Feats of engineering and human ingenuity have made it possible for the Colorado River to irrigate 3.5 million acres of farmland and support 30 million people on arid lands throughout the western U.S. and northern Mexico. Distant cities, including some of the fastest growing in the nation—L.A., Las Vegas, Phoenix, Denver, and Albuquerque—depend upon its waters and have transformed it into one of the most diverted, litigated, and loved rivers in the world. Yet the Colorado hasn’t reached the sea for 13 years and the Delta, once one of the greatest desert estuaries, is now in danger of losing 360 bird species, a once robust fishing economy and culture, along with all manner of ocean life in the Sea of Cortez.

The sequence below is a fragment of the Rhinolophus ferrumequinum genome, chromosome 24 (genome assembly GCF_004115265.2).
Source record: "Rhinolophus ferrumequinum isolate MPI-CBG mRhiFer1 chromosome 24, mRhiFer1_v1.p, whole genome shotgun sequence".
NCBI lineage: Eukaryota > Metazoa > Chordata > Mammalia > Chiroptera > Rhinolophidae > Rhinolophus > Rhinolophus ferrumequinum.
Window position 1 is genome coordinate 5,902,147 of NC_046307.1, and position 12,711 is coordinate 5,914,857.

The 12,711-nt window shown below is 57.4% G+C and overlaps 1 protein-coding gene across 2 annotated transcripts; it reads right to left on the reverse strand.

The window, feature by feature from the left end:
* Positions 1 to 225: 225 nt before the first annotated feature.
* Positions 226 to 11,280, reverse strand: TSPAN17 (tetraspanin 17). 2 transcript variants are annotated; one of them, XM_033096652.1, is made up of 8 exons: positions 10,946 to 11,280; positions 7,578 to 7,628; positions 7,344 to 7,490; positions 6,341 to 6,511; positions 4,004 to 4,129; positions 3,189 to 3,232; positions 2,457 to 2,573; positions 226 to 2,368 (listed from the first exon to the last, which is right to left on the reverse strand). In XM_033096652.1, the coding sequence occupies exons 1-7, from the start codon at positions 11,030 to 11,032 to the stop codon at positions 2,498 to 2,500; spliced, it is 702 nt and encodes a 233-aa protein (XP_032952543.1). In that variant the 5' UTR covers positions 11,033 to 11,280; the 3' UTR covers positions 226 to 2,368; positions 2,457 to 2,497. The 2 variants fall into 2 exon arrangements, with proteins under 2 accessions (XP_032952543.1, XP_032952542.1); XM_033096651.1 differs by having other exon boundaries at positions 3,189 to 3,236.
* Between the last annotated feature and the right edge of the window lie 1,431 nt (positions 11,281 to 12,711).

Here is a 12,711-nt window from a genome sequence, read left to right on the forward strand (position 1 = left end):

To call attention to the crisis, Writer Jon Waterman and Photographer Pete McBride began their Colorado River Project in 2007. Since then, they have created a body of work—a National Geographic Wall map, an award winning film, an ongoing public lecture campaign, blogs, a traveling photo exhibit and two award winning books (below) that frame a growing national awareness about the Colorado River’s challenges.